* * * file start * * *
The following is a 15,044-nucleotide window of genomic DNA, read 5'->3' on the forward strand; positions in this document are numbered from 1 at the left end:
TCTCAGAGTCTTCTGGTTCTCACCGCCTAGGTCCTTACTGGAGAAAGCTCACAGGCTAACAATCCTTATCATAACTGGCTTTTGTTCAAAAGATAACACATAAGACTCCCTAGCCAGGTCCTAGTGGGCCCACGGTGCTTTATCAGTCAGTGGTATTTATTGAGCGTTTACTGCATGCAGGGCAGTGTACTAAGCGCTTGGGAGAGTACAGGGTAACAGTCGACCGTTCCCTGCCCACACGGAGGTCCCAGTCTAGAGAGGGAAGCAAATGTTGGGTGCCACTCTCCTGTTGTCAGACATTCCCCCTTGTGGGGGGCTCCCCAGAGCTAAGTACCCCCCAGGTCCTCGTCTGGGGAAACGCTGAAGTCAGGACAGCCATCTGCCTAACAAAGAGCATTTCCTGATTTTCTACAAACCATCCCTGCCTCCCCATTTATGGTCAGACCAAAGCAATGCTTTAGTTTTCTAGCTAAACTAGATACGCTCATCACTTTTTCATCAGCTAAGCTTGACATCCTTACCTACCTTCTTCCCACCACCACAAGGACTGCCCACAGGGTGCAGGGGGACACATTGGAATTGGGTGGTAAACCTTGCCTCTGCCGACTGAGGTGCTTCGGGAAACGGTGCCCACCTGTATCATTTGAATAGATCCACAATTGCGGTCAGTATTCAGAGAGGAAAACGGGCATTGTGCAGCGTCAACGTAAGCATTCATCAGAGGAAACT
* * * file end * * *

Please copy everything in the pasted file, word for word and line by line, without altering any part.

The following is a 15,044-nucleotide window of genomic DNA, read 5'->3' on the forward strand; positions in this document are numbered from 1 at the left end:
TCTCAGAGTCTTCTGGTTCTCACCGCCTAGGTCCTTACTGGAGAAAGCTCACAGGCTAACAATCCTTATCATAACTGGCTTTTGTTCAAAAGATAACACATAAGACTCCCTAGCCAGGTCCTAGTGGGCCCACGGTGCTTTATCAGTCAGTGGTATTTATTGAGCGTTTACTGCATGCAGGGCAGTGTACTAAGCGCTTGGGAGAGTACAGGGTAACAGTCGACCGTTCCCTGCCCACACGGAGGTCCCAGTCTAGAGAGGGAAGCAAATGTTGGGTGCCACTCTCCTGTTGTCAGACATTCCCCCTTGTGGGGGGCTCCCCAGAGCTAAGTACCCCCCAGGTCCTCGTCTGGGGAAACGCTGAAGTCAGGACAGCCATCTGCCTAACAAAGAGCATTTCCTGATTTTCTACAAACCATCCCTGCCTCCCCATTTATGGTCAGACCAAAGCAATGCTTTAGTTTTCTAGCTAAACTAGATACGCTCATCACTTTTTCATCAGCTAAGCTTGACATCCTTACCTACCTTCTTCCCACCACCACAAGGACTGCCCACAGGGTGCAGGGGGACACATTGGAATTGGGTGGTAAACCTTGCCTCTGCCGACTGAGGTGCTTCGGGAAACGGTGCCCACCTGTATCATTTGAATAGATCCACAATTGCGGTCAGTATTCAGAGAGGAAAACGGGCATTGTGCAGCGTCAACGTAAGCATTCATCAGAGGAAACT